Carolyn Hax: That just covers your entitlement to ask for something--you're not entitled to ask people to change who they are, but you are entitled to ask them to consider you when it comes to their way of expressing who they are.

The other half of the issue is their response to their request. If they see your point, and want to accommodate you, great. If they don't see your point or don't want to accommodate, then you've got another decision to make: Stay, or go, with one caveat. Staying means you don't keep nagging for the change you wanted but were denied.

That's because the other person's refusal to change elevates the unchanged behavior, whatever it was, from a choice to an immutable part of them. Even if it's -possible- for them to change (a debatable proposition to begin with), their choosing not to change means you have to regard that element of them as permanent.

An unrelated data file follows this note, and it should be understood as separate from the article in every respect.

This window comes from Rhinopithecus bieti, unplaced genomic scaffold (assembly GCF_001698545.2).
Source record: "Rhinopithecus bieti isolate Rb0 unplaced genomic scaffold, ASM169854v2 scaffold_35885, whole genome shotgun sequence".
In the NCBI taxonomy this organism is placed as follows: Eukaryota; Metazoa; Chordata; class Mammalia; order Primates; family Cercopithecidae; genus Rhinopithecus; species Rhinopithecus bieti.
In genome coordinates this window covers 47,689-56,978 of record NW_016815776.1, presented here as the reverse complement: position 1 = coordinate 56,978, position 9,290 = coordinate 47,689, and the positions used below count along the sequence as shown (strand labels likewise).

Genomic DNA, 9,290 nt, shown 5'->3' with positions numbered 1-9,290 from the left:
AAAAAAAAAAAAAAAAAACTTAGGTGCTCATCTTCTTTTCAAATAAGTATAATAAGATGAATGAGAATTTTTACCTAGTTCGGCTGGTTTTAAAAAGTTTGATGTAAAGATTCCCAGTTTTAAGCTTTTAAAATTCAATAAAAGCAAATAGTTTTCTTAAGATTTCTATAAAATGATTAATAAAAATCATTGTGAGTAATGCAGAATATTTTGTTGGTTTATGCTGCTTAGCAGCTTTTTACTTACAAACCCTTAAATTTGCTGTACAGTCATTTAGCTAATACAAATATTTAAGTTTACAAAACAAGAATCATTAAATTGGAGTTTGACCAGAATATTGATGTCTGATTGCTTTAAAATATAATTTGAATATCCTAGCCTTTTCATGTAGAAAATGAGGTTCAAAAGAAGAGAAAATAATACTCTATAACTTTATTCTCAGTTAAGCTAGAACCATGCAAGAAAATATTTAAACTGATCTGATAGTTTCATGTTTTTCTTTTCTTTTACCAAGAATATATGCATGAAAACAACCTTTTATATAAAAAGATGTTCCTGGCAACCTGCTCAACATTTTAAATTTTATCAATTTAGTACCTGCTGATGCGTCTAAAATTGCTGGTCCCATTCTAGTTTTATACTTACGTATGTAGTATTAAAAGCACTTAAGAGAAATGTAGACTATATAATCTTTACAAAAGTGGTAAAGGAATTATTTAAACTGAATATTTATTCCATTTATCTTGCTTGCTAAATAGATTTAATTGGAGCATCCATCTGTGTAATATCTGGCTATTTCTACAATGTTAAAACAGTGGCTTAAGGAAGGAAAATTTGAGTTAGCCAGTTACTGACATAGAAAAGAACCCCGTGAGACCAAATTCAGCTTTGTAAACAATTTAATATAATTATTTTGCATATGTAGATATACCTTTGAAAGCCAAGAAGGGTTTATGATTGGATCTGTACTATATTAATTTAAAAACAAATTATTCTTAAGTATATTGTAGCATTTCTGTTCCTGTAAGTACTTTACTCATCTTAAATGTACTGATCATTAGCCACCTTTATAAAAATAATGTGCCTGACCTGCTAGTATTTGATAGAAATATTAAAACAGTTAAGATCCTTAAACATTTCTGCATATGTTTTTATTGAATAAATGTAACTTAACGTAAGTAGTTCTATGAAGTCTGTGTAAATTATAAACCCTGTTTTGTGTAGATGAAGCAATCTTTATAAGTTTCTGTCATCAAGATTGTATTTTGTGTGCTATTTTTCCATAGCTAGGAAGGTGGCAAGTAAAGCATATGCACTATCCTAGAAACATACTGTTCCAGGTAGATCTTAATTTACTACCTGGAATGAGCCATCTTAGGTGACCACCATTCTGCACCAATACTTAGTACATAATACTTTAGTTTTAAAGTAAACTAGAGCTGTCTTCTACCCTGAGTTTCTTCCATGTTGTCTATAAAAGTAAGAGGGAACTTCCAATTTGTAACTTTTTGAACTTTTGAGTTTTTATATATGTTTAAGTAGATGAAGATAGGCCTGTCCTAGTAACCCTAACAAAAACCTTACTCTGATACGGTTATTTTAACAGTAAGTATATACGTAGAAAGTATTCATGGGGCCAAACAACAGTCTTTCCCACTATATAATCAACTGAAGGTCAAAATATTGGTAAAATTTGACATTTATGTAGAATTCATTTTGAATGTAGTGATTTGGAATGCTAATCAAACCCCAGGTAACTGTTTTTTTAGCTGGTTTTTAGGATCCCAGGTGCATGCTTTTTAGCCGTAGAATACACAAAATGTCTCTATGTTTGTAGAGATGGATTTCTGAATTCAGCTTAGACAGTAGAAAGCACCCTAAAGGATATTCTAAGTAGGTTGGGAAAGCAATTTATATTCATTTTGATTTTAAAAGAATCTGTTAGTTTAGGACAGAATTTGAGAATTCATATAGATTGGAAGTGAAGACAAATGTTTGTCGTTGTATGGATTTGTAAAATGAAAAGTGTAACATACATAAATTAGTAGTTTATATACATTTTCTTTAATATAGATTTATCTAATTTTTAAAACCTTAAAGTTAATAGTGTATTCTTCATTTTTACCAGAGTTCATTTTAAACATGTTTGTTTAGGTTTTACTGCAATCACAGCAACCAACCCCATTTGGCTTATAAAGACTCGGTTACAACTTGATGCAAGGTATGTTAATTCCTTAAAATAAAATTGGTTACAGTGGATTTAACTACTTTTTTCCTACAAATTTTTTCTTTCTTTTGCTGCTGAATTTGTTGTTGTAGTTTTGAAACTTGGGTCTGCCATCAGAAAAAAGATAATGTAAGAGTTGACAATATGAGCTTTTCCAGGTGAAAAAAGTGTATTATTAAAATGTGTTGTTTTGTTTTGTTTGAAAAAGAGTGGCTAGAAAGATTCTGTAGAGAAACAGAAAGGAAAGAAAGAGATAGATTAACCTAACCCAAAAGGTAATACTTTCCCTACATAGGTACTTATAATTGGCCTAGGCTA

Re: Vasectomy: I'm not sure this guy is a jerk. Granted, I think he could have picked a better reason than possible future divorce, but I get it - and I am a woman. I have the same reaction when my husband brings it up. To me, you just never know what the future holds. My husband is only 33 and I could get hit by a bus tomorrow. I would hate for him to wipe out his procreation option.

Carolyn Hax: Ah, but he didn't say that. The reason is everything.


San Diego, Calif.: One of my closest friends has been through some really rough times in the past 2 years. I agree my job as friend is to be there for her, but she has become more and more negative and has a tendency to say nasty things. How do I approach this with her? Do I say something like "I empathize with everything you're going through, but that remark was out of line and here's why"?